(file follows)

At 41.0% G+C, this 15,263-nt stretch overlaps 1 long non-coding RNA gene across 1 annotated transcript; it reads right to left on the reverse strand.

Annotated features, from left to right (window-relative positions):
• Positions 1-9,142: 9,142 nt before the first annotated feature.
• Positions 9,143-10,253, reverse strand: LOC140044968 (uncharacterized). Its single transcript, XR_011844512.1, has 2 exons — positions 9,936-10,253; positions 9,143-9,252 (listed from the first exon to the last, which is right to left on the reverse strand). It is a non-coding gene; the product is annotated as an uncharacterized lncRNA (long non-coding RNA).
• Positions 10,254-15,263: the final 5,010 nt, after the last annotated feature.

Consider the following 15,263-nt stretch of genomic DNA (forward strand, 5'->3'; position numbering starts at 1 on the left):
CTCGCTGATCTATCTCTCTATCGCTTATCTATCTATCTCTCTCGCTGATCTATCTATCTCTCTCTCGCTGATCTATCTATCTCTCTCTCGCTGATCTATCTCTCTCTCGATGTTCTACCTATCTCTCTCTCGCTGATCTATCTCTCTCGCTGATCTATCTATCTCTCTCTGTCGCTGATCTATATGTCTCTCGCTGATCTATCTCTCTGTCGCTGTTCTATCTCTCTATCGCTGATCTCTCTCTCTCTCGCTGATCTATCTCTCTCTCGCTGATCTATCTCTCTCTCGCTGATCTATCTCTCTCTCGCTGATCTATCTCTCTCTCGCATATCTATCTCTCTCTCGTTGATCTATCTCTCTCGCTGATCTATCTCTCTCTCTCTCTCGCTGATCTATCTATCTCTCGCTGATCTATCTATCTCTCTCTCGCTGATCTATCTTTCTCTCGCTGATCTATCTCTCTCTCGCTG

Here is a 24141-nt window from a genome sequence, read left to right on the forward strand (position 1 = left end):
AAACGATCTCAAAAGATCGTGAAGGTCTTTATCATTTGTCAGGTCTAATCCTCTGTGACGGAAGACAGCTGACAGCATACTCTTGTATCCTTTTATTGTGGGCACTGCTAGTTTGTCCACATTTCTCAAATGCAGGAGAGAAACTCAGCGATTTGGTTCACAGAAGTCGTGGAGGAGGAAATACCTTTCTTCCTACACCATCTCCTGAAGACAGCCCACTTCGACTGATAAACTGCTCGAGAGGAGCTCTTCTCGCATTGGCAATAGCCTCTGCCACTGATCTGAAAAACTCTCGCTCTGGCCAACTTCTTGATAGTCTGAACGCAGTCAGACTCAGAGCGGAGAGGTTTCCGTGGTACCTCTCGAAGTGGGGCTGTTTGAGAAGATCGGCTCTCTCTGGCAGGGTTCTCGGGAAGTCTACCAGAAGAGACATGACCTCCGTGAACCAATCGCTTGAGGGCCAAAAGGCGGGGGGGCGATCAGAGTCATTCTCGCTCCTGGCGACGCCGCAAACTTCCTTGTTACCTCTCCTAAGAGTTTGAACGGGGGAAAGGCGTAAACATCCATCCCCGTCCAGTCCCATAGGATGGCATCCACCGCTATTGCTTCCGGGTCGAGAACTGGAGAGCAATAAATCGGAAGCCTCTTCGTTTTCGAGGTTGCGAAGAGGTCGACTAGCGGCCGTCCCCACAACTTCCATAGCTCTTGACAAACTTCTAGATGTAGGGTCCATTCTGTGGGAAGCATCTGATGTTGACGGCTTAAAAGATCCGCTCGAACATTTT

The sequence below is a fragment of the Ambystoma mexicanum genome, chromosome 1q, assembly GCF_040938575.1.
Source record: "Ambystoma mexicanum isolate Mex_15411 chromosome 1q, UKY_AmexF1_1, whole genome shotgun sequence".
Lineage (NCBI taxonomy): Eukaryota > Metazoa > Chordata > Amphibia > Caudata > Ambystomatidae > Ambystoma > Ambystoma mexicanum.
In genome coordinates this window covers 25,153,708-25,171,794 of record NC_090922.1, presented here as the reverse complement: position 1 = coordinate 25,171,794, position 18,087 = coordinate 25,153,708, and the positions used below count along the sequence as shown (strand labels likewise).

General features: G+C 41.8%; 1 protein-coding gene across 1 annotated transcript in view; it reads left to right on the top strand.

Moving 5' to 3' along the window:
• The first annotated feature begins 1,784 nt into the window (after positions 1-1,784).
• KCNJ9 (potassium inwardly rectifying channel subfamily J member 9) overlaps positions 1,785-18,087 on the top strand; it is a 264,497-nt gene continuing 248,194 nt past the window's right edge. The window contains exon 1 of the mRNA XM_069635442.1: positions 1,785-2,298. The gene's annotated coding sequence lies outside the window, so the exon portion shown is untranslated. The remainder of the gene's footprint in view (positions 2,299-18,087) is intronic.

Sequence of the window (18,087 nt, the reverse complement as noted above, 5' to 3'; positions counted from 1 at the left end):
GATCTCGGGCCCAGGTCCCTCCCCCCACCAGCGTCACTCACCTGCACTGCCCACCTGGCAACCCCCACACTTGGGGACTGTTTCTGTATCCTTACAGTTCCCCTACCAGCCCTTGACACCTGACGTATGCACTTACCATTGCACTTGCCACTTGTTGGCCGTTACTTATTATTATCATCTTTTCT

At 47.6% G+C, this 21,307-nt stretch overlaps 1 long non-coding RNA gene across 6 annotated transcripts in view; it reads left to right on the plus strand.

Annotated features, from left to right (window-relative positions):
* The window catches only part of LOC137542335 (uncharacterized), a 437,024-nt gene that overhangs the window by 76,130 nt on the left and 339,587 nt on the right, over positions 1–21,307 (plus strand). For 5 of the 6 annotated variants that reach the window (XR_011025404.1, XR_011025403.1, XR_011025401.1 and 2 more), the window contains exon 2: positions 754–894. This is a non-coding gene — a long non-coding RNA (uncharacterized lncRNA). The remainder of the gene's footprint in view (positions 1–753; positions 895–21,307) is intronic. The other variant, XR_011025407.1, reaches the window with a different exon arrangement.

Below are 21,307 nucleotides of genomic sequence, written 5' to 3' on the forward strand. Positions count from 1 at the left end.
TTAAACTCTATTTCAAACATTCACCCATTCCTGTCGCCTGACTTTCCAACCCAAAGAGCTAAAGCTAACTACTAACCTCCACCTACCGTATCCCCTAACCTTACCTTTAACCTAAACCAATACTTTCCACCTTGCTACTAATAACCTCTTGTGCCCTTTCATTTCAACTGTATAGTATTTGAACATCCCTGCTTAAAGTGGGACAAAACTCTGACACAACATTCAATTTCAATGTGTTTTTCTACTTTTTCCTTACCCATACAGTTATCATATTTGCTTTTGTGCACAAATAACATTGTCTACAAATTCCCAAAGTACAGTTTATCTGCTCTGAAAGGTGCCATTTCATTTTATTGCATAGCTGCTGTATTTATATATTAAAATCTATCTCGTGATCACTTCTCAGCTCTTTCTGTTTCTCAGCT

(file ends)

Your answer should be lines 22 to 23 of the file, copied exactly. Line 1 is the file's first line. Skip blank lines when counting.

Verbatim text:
* The window catches only part of LOC137542335 (uncharacterized), a 437,024-nt gene that overhangs the window by 76,130 nt on the left and 339,587 nt on the right, over positions 1–21,307 (plus strand). For 5 of the 6 annotated variants that reach the window (XR_011025404.1, XR_011025403.1, XR_011025401.1 and 2 more), the window contains exon 2: positions 754–894. This is a non-coding gene — a long non-coding RNA (uncharacterized lncRNA). The remainder of the gene's footprint in view (positions 1–753; positions 895–21,307) is intronic. The other variant, XR_011025407.1, reaches the window with a different exon arrangement.

Below are 21,307 nucleotides of genomic sequence, written 5' to 3' on the forward strand. Positions count from 1 at the left end.